"One can completely rule out the threat of a civil war," Jalal Talabani, the president, told reporters after a meeting of political parties discussing the formation of a unity government.
"The Iraqi people cannot accept a civil war. We are passing through a difficult period right now, but the attachment of Iraqis to their country will prevent such a war," he said.
"We are a long way from a civil war and we are working towards a formula for a national accord."
In remarks to the BBC on the third anniversary of the US-led invasion of Iraq, Allawi lamented that the country was in the midst of a civil war.
"We are losing each day an average 50 to 60 people throughout the country, if not more," he said. "If this is not civil war, then God knows what civil war is."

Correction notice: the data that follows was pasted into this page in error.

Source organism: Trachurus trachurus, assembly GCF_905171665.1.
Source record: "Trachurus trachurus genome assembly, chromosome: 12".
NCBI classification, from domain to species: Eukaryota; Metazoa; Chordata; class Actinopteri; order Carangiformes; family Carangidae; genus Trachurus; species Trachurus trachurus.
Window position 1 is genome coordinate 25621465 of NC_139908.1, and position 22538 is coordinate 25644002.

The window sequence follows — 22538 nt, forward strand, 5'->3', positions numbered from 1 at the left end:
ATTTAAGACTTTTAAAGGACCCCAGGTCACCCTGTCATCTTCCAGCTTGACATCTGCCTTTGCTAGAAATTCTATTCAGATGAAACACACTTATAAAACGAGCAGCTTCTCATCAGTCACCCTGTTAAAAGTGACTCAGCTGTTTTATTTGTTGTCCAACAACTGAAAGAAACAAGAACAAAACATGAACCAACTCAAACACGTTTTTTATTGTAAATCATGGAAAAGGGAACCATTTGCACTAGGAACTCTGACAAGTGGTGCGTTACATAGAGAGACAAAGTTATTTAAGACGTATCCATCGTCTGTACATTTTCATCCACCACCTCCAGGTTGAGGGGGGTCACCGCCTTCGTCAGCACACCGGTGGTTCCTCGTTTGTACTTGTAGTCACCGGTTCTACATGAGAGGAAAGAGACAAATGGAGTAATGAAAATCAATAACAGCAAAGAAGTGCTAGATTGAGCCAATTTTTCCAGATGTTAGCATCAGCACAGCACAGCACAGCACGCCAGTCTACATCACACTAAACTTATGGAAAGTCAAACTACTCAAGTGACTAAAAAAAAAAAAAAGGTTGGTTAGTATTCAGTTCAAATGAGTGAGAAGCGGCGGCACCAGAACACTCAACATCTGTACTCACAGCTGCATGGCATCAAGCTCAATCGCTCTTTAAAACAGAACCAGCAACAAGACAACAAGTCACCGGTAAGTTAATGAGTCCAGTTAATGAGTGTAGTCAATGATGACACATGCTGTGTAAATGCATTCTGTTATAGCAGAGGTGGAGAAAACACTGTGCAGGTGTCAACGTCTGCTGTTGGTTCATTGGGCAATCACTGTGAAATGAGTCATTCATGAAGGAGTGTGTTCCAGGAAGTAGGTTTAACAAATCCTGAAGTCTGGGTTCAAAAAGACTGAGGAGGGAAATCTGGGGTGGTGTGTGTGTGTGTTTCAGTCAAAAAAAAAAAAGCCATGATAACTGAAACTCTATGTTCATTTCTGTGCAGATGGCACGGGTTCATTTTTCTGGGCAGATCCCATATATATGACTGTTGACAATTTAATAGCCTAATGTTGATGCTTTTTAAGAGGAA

"We are losing each day an average 50 to 60 people throughout the country, if not more... If this is not civil war, then God knows what civil war is"
Iyad Allawi, ex-prime minister
Since parliamentary elections on 15 December, political parties have been wrangling over the formation of a new government.
The process took on new urgency with the 22 February destruction of a Shia shrine in Samarra that sparked widespread revenge killings by Shia against Sunnis.
After the Samarra blast, Talabani himself addressed the nation on state television, warning Iraqis of the danger of civil war.